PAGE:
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Julian Assange granted Ecuadorian citizenship

The WikiLeaks founder has been living in asylum at the nation's embassy in London for the last five years 

12 January 2018, 8:54am
WikiLeaks founder Julian Assange was made an Ecuadorian citizen last month, after five years of living in asylum at the nation’s embassy in London, the nation’s foreign ministry has revealed.

Foreign Minister  Maria Fernanda Espinosa said officials accepted Assange’s request for naturalization in December, and they continue to look for a long-term resolution to the situation.

Earlier this week the UK’s Foreign Office revealed that Ecuador had asked for Assange, who was born in Australia, to be accredited as a diplomat. The request was dismissed.

"What naturalization does is provide the asylum seeker another layer of protection," Espinosa said.

The Ecuadorian initiative was intended to confer legal immunity on Assange, allowing him to slip out of the embassy and Britain without being arrested for breaching his former bail conditions.

Equador gave Assange asylum after he sought refuge in the embassy to avoid extradition to Sweden for investigation of sex-related claims. Sweden had dropped the case, but Assange has remained in the embassy as he is still subject to arrest in Britain for jumping bail.

He also fears a possible U.S. extradition request based on his leaking of classified State Department documents.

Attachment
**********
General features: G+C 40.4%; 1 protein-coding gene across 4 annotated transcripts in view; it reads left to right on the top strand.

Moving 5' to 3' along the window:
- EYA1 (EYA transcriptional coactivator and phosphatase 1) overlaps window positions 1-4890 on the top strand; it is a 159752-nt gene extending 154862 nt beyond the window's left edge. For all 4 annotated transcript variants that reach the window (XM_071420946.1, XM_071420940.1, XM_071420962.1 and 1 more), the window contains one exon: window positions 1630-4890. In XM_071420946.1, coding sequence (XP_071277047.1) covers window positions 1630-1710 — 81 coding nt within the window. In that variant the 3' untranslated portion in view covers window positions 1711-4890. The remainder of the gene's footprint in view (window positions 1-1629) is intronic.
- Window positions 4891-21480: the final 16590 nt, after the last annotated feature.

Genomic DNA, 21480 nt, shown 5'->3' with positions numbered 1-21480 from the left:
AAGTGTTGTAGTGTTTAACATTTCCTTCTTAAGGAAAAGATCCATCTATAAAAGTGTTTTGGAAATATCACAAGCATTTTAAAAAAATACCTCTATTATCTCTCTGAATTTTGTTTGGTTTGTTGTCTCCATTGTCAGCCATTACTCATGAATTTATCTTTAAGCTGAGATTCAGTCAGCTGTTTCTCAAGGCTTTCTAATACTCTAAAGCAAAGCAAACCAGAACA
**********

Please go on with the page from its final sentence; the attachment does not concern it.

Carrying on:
Assange posted a picture of himself on Twitter, wearing an  Ecuadorian football shirt. His name now also appears in the Andean country’s national registry.

On Wednesday evening, the UK Foreign Office put out a statement, explaining that: “The government of Ecuador recently requested diplomatic status for Mr Assange here in the UK. The UK did not grant that request, nor are we in talks with Ecuador on this matter. Ecaudor knows that the way to resolve this issue is for Julian Assange to leave the embassy to face justice.”

A statement by Assange’s legal team said: “The UN ruling, issued almost two years ago, is crystal clear in its language. [He] is unlawfully and arbitrarily detained by the UK authorities and must be released. The UK should not permit itself to be intimidated by the Trump administration’s public threats to ‘take down’ Mr Assange.”

The new citizenship status, however, appears to change little for Assange in the immediate future. He would still need to alert British authorities of any movement outside the embassy.

Espinosa said Ecuador is trying to make Assange a member of its diplomatic team, which would grant him additional rights under the Vienna Convention on Diplomatic Relations, including special legal immunity and safe passage.